Simon Aouad, 35, pleaded guilty to charges of conspiracy, mail fraud and bank fraud in U.S. District Court in Philadelphia, according to a press release Monday from the U.S. attorney’s office in the Eastern District of Pennsylvania. He was ordered to pay $5.5 million in restitution and to forfeit $3.7 million in addition to his 70-month prison term.
Aouad participated in three separate fraud schemes along with co-conspirators, according to the release. In the first, he recruited buyers to purchase properties primarily located in North Wildwood, N.J., for inflated sale prices. The buyers took out loans to buy the properties by submitting false information about their income and assets and in turn received kickbacks “totaling tens of thousands of dollars,” according to the release.
In a similar plot, Aouad identified fake buyers to buy properties in Dorchester, Mass., from his co-conspirators at inflated prices, according to the release. They split the proceeds of the sales.
The borrowers in both plots defaulted on their mortgages, resulting in lender losses of more than $5 million, according to the release.
In the third scheme, Aouad identified borrowers willing to falsify information about their income and employment in order to take out lines of credit at Wachovia Bank, which merged with Wells Fargo in 2008. He received payments from a loan broker, Gerald Cathie, in exchange for his help, according to the release. Daniel Mumbower, a former loan officer at Wachovia, was also involved in the plot. The loans later went into default, costing Wachovia roughly $400,000, according to the release.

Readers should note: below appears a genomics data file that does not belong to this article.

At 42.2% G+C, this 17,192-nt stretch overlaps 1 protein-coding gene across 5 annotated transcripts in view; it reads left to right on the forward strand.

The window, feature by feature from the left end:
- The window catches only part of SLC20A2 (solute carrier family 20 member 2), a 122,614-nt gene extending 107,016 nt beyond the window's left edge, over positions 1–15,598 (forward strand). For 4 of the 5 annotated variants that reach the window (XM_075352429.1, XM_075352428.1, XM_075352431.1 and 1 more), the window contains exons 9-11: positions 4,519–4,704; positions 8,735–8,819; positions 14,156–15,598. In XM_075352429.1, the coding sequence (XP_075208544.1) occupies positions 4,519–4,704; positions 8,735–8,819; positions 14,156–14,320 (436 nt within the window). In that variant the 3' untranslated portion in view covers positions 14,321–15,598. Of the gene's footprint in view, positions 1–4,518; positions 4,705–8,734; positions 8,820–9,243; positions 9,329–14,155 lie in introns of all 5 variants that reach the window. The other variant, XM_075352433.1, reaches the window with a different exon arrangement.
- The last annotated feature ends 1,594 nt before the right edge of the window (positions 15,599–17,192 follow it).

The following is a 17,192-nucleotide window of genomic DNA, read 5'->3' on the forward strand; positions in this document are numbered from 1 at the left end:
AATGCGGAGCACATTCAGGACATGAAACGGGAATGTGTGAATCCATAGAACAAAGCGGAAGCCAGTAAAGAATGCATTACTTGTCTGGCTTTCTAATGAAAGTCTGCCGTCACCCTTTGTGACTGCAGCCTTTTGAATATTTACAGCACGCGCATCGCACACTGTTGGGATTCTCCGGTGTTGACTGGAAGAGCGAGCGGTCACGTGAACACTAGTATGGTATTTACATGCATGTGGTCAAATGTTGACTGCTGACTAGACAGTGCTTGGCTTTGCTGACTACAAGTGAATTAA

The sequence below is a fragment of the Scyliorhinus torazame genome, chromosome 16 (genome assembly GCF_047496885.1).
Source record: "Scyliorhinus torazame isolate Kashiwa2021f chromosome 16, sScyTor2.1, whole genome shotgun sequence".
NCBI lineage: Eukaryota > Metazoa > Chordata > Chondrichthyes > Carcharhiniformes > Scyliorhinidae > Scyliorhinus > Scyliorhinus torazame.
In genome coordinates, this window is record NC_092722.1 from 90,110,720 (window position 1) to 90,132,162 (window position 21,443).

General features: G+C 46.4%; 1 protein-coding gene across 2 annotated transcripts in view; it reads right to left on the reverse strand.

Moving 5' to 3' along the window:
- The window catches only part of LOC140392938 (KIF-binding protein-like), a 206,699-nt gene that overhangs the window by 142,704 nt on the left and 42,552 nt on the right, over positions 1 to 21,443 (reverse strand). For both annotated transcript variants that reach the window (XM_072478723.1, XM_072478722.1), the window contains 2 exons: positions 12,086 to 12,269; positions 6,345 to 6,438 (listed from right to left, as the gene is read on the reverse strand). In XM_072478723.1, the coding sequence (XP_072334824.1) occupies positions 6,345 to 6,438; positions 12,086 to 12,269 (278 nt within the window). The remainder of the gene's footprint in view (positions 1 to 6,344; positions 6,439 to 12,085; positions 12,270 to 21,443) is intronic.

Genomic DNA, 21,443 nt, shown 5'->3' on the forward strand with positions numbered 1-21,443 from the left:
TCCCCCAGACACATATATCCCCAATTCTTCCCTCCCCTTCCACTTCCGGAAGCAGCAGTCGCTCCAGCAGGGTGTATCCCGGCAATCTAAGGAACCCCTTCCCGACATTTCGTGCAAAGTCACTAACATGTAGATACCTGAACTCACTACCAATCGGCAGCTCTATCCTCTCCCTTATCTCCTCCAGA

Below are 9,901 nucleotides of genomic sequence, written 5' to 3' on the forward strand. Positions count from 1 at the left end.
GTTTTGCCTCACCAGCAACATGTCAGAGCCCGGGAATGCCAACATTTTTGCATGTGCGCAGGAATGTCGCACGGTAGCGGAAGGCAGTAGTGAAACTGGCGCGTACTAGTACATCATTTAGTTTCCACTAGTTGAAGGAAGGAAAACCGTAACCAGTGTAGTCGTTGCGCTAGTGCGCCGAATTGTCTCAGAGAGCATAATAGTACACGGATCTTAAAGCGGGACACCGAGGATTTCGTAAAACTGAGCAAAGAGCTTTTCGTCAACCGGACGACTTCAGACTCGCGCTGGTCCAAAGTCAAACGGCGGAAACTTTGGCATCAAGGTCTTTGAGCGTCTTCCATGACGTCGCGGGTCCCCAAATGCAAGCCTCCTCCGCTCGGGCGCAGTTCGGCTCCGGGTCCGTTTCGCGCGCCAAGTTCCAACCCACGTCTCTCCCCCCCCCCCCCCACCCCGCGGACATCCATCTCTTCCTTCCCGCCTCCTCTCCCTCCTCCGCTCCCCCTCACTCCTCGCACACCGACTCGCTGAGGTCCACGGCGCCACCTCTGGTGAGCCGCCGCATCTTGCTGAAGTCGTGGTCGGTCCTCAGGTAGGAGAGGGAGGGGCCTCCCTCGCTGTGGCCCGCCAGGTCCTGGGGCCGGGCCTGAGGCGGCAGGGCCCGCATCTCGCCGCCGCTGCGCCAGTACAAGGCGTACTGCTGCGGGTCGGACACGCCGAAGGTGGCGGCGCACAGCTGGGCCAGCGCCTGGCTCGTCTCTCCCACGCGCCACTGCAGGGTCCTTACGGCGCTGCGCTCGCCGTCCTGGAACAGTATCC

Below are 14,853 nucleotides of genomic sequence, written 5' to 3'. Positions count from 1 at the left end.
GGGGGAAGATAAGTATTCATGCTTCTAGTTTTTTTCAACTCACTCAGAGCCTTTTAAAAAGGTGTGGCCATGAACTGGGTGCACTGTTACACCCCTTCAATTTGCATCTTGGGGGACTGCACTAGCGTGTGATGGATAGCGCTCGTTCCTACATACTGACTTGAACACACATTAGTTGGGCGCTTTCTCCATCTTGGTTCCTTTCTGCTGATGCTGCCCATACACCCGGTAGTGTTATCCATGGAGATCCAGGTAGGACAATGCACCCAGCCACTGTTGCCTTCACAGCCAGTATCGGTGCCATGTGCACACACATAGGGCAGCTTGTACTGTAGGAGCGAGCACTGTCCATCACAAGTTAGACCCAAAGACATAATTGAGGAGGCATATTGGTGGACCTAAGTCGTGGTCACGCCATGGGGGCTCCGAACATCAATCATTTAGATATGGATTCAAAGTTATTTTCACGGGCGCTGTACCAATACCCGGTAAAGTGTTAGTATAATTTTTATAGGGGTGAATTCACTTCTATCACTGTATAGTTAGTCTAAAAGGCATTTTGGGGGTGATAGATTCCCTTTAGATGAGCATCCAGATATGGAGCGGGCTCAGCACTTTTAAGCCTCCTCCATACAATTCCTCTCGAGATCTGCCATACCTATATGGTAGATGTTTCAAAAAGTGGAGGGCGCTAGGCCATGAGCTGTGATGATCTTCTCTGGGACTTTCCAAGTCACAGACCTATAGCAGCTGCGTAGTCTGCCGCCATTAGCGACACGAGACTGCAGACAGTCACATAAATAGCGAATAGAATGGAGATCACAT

Mumbower pleaded guilty to his role in the bank fraud and North Wildwood schemes and was sentenced in March to 41 months in prison, a $2.7 million restitution and a $2.5 million forfeiture. Cathie was sentenced to 22 months in prison. The other conspirators in the North Wildwood scheme, John Lucidi Jr., Timothy Cook, Eric Maratea and Eric Itzi, have pleaded guilty for their roles in the plot and are scheduled for sentencing this summer, according to the U.S. attorney’s office.